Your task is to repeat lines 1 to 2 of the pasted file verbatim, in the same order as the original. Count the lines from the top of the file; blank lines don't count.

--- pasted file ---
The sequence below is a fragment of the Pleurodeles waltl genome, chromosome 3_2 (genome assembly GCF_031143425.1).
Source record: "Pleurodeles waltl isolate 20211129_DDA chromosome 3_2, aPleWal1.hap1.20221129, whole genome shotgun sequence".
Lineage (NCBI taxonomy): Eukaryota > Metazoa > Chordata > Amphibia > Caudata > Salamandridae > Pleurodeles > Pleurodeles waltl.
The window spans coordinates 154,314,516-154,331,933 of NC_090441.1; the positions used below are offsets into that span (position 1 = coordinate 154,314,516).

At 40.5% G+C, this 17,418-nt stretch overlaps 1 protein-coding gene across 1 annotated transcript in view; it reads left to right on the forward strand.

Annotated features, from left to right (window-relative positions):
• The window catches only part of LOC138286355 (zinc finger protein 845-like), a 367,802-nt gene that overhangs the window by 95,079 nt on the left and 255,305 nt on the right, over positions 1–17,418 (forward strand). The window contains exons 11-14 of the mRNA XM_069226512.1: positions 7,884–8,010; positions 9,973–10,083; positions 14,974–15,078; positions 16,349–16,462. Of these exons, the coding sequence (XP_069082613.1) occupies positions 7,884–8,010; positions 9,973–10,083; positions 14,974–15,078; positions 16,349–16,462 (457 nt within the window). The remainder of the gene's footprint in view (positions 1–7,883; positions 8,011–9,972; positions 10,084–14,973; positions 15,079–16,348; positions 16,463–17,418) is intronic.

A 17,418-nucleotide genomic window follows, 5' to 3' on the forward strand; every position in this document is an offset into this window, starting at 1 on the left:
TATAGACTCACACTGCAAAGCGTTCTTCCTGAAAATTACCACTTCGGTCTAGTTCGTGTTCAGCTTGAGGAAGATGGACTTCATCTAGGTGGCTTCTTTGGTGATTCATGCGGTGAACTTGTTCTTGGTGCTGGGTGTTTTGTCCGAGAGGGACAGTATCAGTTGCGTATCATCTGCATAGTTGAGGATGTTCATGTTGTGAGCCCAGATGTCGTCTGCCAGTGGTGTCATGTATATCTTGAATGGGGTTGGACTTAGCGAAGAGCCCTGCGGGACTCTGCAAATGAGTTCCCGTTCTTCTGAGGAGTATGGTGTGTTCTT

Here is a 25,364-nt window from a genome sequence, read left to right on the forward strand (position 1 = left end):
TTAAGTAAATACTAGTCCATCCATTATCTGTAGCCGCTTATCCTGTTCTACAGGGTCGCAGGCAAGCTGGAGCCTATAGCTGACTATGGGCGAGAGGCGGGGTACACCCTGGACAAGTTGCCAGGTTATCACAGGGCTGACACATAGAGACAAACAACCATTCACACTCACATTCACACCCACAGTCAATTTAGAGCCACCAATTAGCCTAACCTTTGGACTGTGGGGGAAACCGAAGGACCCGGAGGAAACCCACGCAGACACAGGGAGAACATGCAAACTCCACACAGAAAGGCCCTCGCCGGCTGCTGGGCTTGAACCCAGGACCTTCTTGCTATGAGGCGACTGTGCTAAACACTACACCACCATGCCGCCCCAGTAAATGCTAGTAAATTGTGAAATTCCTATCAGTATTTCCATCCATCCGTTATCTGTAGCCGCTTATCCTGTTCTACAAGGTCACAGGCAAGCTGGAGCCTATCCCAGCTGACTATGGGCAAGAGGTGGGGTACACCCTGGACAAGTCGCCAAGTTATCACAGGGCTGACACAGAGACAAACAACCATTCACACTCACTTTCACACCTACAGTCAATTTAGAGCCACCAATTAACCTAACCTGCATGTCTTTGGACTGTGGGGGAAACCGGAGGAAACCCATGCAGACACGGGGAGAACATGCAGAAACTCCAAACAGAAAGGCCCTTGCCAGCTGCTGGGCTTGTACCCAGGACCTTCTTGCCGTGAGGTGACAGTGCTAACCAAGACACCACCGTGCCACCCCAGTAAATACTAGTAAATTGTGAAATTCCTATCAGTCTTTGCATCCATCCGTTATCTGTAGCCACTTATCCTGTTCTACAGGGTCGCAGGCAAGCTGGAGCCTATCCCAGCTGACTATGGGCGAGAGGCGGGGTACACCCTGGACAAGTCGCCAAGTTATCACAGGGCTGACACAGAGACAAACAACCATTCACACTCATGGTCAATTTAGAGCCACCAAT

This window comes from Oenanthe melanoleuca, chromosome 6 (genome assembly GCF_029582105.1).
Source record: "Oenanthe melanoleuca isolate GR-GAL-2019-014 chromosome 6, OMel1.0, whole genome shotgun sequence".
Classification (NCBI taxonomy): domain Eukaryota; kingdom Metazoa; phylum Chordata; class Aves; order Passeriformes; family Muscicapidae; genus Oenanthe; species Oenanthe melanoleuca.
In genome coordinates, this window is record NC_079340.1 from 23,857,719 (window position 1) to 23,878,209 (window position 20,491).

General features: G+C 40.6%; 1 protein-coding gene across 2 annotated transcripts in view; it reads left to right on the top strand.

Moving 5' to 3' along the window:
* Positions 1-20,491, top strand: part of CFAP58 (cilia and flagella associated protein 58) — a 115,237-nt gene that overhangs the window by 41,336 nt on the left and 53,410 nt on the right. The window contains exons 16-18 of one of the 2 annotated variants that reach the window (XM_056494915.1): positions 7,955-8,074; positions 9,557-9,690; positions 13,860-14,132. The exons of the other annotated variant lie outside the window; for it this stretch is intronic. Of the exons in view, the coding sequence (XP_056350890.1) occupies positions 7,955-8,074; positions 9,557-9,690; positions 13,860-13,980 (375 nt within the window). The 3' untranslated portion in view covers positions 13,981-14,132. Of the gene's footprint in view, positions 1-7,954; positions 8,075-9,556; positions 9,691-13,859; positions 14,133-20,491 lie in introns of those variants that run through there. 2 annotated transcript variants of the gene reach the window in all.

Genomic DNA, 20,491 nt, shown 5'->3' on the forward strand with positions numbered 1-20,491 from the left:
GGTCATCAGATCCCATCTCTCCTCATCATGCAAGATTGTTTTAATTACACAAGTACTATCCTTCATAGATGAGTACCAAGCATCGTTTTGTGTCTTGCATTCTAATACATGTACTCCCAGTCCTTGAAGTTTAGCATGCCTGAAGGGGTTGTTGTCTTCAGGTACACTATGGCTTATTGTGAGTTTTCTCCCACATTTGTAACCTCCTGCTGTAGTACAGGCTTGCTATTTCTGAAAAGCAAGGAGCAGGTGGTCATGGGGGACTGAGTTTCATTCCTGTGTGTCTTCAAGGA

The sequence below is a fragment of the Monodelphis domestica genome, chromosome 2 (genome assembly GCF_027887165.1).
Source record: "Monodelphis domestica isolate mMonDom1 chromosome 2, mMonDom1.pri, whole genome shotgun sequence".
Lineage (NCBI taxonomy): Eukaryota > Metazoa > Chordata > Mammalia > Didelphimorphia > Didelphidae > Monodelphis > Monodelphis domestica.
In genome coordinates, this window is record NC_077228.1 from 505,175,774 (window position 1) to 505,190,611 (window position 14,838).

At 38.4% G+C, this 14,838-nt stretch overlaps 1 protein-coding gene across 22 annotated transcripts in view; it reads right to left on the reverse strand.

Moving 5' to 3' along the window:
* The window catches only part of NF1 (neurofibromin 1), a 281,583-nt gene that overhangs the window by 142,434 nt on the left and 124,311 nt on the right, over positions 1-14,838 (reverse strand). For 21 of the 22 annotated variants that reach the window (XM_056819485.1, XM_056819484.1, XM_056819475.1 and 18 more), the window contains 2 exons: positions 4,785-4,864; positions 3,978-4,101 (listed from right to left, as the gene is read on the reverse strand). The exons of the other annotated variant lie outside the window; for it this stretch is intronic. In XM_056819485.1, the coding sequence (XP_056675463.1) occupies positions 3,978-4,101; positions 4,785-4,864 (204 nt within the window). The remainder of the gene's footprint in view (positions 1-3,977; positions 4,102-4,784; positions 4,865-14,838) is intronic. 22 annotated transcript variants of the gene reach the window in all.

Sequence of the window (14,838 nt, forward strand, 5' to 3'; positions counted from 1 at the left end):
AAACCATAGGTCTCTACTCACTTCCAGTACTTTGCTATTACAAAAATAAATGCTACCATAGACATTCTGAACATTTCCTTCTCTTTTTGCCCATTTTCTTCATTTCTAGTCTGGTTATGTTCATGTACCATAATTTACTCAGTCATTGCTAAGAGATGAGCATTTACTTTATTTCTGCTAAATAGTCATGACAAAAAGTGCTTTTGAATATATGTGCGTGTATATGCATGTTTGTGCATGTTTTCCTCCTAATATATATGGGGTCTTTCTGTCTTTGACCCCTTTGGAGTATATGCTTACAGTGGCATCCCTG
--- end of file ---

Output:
The sequence below is a fragment of the Pleurodeles waltl genome, chromosome 3_2 (genome assembly GCF_031143425.1).
Source record: "Pleurodeles waltl isolate 20211129_DDA chromosome 3_2, aPleWal1.hap1.20221129, whole genome shotgun sequence".